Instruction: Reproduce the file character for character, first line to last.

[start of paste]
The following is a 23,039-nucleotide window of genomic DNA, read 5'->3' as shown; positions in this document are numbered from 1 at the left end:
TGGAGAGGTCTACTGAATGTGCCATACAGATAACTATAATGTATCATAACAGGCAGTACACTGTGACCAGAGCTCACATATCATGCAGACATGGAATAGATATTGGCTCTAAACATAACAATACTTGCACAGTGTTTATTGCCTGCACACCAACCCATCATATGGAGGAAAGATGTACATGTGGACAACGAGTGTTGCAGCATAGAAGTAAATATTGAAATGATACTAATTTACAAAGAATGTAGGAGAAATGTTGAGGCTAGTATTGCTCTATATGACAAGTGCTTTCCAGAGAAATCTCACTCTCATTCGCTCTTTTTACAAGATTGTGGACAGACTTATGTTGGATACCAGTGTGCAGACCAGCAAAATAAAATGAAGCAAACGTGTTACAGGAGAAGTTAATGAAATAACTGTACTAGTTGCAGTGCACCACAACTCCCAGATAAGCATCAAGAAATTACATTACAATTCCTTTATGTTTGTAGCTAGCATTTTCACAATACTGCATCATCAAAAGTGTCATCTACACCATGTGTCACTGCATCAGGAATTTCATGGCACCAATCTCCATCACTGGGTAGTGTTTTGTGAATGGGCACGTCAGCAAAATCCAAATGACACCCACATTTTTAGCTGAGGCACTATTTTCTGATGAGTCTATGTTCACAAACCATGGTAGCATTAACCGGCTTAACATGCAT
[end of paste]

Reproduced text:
The following is a 23,039-nucleotide window of genomic DNA, read 5'->3' as shown; positions in this document are numbered from 1 at the left end:
TGGAGAGGTCTACTGAATGTGCCATACAGATAACTATAATGTATCATAACAGGCAGTACACTGTGACCAGAGCTCACATATCATGCAGACATGGAATAGATATTGGCTCTAAACATAACAATACTTGCACAGTGTTTATTGCCTGCACACCAACCCATCATATGGAGGAAAGATGTACATGTGGACAACGAGTGTTGCAGCATAGAAGTAAATATTGAAATGATACTAATTTACAAAGAATGTAGGAGAAATGTTGAGGCTAGTATTGCTCTATATGACAAGTGCTTTCCAGAGAAATCTCACTCTCATTCGCTCTTTTTACAAGATTGTGGACAGACTTATGTTGGATACCAGTGTGCAGACCAGCAAAATAAAATGAAGCAAACGTGTTACAGGAGAAGTTAATGAAATAACTGTACTAGTTGCAGTGCACCACAACTCCCAGATAAGCATCAAGAAATTACATTACAATTCCTTTATGTTTGTAGCTAGCATTTTCACAATACTGCATCATCAAAAGTGTCATCTACACCATGTGTCACTGCATCAGGAATTTCATGGCACCAATCTCCATCACTGGGTAGTGTTTTGTGAATGGGCACGTCAGCAAAATCCAAATGACACCCACATTTTTAGCTGAGGCACTATTTTCTGATGAGTCTATGTTCACAAACCATGGTAGCATTAACCGGCTTAACATGCAT